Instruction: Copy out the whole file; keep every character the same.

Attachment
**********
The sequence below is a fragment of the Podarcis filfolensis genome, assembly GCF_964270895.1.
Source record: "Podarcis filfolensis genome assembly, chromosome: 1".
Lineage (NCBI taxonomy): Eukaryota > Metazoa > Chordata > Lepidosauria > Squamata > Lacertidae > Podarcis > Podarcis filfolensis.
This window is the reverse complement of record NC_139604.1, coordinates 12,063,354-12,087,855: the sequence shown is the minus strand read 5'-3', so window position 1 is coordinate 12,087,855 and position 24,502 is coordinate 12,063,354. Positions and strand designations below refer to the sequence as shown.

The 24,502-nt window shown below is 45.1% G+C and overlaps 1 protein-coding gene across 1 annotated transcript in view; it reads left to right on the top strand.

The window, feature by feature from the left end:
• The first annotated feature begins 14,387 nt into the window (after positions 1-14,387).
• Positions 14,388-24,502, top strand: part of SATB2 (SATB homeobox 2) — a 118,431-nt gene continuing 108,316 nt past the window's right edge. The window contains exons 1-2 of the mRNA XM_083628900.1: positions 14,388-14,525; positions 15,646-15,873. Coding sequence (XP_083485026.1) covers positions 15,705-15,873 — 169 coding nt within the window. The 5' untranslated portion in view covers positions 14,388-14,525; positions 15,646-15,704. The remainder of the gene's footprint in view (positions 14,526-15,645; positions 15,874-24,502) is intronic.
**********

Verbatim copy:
The sequence below is a fragment of the Podarcis filfolensis genome, assembly GCF_964270895.1.
Source record: "Podarcis filfolensis genome assembly, chromosome: 1".
Lineage (NCBI taxonomy): Eukaryota > Metazoa > Chordata > Lepidosauria > Squamata > Lacertidae > Podarcis > Podarcis filfolensis.
This window is the reverse complement of record NC_139604.1, coordinates 12,063,354-12,087,855: the sequence shown is the minus strand read 5'-3', so window position 1 is coordinate 12,087,855 and position 24,502 is coordinate 12,063,354. Positions and strand designations below refer to the sequence as shown.

The 24,502-nt window shown below is 45.1% G+C and overlaps 1 protein-coding gene across 1 annotated transcript in view; it reads left to right on the top strand.

The window, feature by feature from the left end:
• The first annotated feature begins 14,387 nt into the window (after positions 1-14,387).
• Positions 14,388-24,502, top strand: part of SATB2 (SATB homeobox 2) — a 118,431-nt gene continuing 108,316 nt past the window's right edge. The window contains exons 1-2 of the mRNA XM_083628900.1: positions 14,388-14,525; positions 15,646-15,873. Coding sequence (XP_083485026.1) covers positions 15,705-15,873 — 169 coding nt within the window. The 5' untranslated portion in view covers positions 14,388-14,525; positions 15,646-15,704. The remainder of the gene's footprint in view (positions 14,526-15,645; positions 15,874-24,502) is intronic.